Japanese Restaurants in Mayfair
1. Roka Japanese restaurant in Mayfair 30 North Audley St - W1
“I’ve never had a bad meal at Roka, and I’ve eaten there many, many times” – Arjun Waney and Rainer Becker’s small modern Japanese group delivers an “exceptional”, “all-round” package of clean-tasting fusion food served in stylish and “buzzy” contemporary surroundings. Dishes are “beautifully presented but also amazingly well-flavoured” – be it “fantastic black cod”, “fabulous sushi” or grilled tapas-y bites from the robata grill. Top Tip – in E14, the “weekend brunch menu is splendid value for money: especially the children’s menu”.
2. Umu Japanese restaurant in Mayfair 14-16 Bruton Pl - W1
“Yoshinori Ishii is the perfect chef and artist… unique” and goes from strength to strength at this fairly small, hidden-away Japanese – in a quirky Mayfair mews, with little exterior signage – where he’s been head chef since 2010. Traditional gripes about the larcenous pricing are notable by their absence this year: instead, feedback could not be more positive about his Kyoto-style kaiseki cuisine, placing it firmly in contention amongst London’s top Japanese destinations. Owned by Marlon Abela’s M.A.R.C. group – this is head-and-shoulders his best property.
3. The Araki Japanese restaurant in Mayfair Unit 4 12 New Burlington St - W1
“Sushi as an art form, with every piece designed to the last detail” is at the heart of an unforgettable trip to this illustrious Mayfair nine-seater, where Marty Lau is the new master after maestro Matsuhiro Araki returned to Japan in spring 2019. The place is “soooooooooo expensive”, but what’s been striking ever since its debut in 2014 is how few diners begrudge the mesmerising bill, instead appreciating the intense, personal theatricality of the endeavour; and the “exceptional quality and sourcing of the ingredients”. Early feedback on the new regime says it’s “not affected by the loss of Mr Araki, and still a very special experience” – whether Michelin maintain its three-star rating in autumn 2019 remains to be seen…
4. Novikov (Asian restaurant) Pan-Asian restaurant in Mayfair 50a Berkeley Street - W1
“A playground for oligarchs” – Arkady Novikov’s infamously glam, Eurotrash-magnet remains one of Mayfair’s most happening scenes, luring the fast crowd with its mix of light Asian bites, sushi, grills and noodles. It’s not exactly somewhere to go if you’re counting the pennies, but, actually, “dim sum at lunch is excellent and very reasonably priced”.
5. Yoshino Japanese restaurant in Mayfair 3 Piccadilly Pl - W1
“Good, simple Japanese food” has drawn a steady crowd to this offbeat, two-storey outfit for 35 years; its trump card is “location, location and location” – a little alleyway between Regent Street and Piccadilly. Cooking standards have “varied over the years”, but most reporters still approve the overall experience and “sensible prices for Mayfair”.
6. Sakagura Japanese restaurant in Mayfair 8 Heddon Street - W1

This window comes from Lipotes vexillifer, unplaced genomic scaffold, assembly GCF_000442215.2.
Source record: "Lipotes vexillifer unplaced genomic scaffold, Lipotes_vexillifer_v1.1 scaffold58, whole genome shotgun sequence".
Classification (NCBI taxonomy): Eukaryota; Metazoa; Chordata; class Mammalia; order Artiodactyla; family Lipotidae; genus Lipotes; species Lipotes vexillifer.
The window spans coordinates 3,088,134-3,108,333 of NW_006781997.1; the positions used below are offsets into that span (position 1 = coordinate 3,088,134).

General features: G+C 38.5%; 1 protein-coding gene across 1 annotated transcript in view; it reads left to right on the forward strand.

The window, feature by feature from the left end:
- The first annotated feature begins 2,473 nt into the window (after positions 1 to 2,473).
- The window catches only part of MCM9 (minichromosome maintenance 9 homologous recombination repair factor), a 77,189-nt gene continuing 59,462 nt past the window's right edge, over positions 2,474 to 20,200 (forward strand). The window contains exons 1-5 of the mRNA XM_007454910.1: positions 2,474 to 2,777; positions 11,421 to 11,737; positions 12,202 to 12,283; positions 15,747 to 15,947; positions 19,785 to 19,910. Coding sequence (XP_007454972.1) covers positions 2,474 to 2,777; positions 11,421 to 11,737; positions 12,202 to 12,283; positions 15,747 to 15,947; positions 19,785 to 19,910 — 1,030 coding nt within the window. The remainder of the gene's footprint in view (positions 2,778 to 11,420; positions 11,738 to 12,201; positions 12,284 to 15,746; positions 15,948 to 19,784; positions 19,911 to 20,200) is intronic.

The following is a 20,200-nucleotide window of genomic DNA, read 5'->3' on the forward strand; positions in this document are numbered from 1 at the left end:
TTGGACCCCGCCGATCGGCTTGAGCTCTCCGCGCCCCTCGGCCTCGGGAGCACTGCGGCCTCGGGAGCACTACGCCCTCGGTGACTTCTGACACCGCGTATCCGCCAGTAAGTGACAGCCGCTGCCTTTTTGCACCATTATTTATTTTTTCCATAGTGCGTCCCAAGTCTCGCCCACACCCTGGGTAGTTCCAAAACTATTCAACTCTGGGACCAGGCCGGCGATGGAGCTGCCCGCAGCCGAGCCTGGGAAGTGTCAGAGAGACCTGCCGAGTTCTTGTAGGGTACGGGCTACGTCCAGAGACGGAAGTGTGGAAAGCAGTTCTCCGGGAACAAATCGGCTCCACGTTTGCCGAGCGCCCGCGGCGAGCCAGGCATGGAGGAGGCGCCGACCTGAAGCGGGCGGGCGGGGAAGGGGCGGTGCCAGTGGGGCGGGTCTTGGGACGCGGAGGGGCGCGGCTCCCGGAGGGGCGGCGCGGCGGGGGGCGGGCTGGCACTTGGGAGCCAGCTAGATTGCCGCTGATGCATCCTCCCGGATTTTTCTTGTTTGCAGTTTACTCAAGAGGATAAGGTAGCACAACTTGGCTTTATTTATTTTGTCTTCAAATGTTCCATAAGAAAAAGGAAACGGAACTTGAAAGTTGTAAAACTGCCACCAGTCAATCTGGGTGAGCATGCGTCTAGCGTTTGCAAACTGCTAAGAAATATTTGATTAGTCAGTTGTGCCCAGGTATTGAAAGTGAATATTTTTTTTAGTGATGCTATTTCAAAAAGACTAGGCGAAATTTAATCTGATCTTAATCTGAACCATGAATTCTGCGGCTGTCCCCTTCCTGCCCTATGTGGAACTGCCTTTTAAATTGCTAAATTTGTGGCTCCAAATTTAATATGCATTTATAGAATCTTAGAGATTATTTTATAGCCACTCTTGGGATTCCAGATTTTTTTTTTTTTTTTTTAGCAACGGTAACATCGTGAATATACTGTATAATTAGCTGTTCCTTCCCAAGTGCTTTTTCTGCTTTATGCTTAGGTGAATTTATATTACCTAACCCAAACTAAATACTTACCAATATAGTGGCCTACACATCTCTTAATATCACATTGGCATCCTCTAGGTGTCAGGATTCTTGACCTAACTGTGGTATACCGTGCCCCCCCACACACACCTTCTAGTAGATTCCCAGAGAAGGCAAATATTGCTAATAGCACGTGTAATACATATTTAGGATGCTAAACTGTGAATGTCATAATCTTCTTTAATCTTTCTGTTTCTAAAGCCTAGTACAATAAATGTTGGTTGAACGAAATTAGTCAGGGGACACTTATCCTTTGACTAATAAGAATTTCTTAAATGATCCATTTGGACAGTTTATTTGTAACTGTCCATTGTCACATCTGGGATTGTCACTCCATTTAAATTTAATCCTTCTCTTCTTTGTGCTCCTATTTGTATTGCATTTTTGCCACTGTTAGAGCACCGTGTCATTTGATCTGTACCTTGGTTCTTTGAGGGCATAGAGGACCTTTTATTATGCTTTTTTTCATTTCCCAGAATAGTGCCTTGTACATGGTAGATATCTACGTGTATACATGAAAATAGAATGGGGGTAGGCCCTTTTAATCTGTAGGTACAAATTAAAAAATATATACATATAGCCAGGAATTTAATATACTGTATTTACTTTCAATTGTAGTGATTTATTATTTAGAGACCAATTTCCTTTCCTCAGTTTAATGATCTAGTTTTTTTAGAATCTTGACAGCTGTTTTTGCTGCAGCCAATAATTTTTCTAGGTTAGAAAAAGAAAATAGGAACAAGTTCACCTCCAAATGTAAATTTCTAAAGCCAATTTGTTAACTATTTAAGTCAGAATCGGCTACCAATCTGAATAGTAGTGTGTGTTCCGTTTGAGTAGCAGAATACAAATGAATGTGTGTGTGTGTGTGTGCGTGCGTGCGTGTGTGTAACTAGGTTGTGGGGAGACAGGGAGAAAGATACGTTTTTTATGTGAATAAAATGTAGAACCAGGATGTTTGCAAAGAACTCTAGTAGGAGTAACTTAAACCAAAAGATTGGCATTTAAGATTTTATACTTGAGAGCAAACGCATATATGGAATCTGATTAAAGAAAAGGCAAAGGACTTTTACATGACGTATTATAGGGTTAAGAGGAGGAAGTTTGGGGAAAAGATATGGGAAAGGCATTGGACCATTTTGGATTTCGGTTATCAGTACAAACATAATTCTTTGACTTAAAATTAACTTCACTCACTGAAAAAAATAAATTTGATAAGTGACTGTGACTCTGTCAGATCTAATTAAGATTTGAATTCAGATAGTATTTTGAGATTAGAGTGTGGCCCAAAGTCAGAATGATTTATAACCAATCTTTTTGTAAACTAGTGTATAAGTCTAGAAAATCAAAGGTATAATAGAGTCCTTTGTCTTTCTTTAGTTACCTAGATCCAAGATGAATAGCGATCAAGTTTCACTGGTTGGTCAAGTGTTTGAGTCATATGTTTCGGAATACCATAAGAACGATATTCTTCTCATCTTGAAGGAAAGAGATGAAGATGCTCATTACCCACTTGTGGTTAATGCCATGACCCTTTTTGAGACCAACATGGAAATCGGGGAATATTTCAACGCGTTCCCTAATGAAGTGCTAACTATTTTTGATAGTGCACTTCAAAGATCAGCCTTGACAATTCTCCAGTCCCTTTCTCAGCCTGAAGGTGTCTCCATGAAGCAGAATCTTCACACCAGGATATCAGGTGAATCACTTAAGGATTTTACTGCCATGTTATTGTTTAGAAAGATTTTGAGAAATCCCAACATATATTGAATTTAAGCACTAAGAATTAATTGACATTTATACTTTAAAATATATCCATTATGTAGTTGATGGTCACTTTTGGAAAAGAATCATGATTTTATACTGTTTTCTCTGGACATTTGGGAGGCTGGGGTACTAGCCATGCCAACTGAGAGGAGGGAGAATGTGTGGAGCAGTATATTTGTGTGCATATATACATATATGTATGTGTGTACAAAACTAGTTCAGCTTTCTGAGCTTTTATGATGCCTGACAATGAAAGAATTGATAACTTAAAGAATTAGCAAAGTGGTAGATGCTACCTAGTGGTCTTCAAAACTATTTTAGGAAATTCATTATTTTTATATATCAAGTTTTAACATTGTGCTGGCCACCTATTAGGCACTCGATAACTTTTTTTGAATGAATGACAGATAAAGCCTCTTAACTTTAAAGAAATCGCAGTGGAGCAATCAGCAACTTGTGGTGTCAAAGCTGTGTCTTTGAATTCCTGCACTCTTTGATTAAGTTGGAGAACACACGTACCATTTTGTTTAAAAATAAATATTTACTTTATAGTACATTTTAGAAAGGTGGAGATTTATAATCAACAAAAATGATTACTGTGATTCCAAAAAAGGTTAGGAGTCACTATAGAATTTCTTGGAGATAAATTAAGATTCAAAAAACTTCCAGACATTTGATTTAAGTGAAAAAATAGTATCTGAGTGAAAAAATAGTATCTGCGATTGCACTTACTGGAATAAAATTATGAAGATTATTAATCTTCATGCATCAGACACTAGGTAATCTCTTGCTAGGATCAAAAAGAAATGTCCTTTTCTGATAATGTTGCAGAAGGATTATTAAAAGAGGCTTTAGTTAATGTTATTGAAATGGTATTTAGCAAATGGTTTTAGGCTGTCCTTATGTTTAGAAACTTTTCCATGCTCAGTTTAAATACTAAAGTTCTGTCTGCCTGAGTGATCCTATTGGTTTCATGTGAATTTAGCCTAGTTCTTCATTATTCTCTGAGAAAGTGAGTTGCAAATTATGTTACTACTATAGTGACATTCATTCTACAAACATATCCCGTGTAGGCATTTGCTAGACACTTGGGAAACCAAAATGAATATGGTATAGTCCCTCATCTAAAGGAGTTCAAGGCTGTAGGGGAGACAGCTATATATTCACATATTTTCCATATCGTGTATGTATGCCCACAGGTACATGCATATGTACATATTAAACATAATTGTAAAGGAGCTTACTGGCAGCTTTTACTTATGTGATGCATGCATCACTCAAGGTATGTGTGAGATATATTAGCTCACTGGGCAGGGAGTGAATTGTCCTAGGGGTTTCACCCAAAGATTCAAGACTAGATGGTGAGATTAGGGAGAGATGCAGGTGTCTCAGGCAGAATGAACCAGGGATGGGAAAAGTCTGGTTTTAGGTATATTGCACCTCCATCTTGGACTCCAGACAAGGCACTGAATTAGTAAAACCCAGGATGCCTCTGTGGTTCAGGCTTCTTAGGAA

This upmarket steak and sake bar is a co-production from the people behind the Araki and Japan Centre, and offers a “wide range and good choice of Japanese food” – “some dishes are more flavoursome than others” but all are “well executed”; and there’s “an amazing choice of sake”.
7. Nobu, Metropolitan Hotel Japanese restaurant in Mayfair 19 Old Park Ln - W1
“It no longer pulls the A-list celebs, it’s no longer difficult to get a table – but the food is still exceptional” at the Japanese-South American fusion chain’s original London flagship. It can be “hit or miss”, though – “some days it’s the real Nobu with the exquisitely prepared black cod signature dish, but at times it seems the chef has forgotten the recipe”. More than 20 years after its arrival in the UK, the global brand is still expanding, with a second hotel scheduled to open in the West End in early 2020.
8. Nobu Berkeley Japanese restaurant in Mayfair 15 Berkeley St - W1
“Fab but SO expensive”; the Mayfair branch of Matsuhisha Nobu’s luxury, Japanese-Latino fusion brand still pleases with its “absolutely incredible food (“stunning black cod”) – it even converted my non-sushi-eating husband to sushi”. It’s no longer a celeb-magnet nowadays however, and every year, a huge proportion of reporters complain how painfully “overpriced” it is, especially given its ‘meh’ decor and iffy service.
9. Tokimeite Japanese restaurant in Mayfair 23 Conduit St - W1
Owned by Zen-Noh, Japan’s agricultural cooperative, and specialising in high-grade Japanese wagyu, alongside sushi, sashimi, tempura and other more creative fare, this Mayfair three-year-old is centred around an open counter kitchen, controlled by chef Daisuke Hayashi. Fans are “keen for it to be better known” saying its ownership “really shows up in the superb food”, but it still has a surprisingly tiny following, perhaps because it’s “very expensive (probably too expensive)”.
10. Gordon Ramsay Bar & Grill Steaks & grills restaurant in Mayfair 10-13 Grosvenor Square - W1K
Neighbouring maze has gone, replaced by Lucky Cat, but Gordon Ramsay’s hotel grill in Mayfair continues to plough on for the time being. Feedback is negligible compared with its heyday, but its posh grills inspired fewer disappointments this year. It also has a Chelsea spin-off on the site where the f-word chef first made his name, when it was called Aubergine (long RIP), and another on Chelsea’s Royal Hospital Road (near the GR mothership): reports similarly are few, with a verdict of tolerable but mixed.
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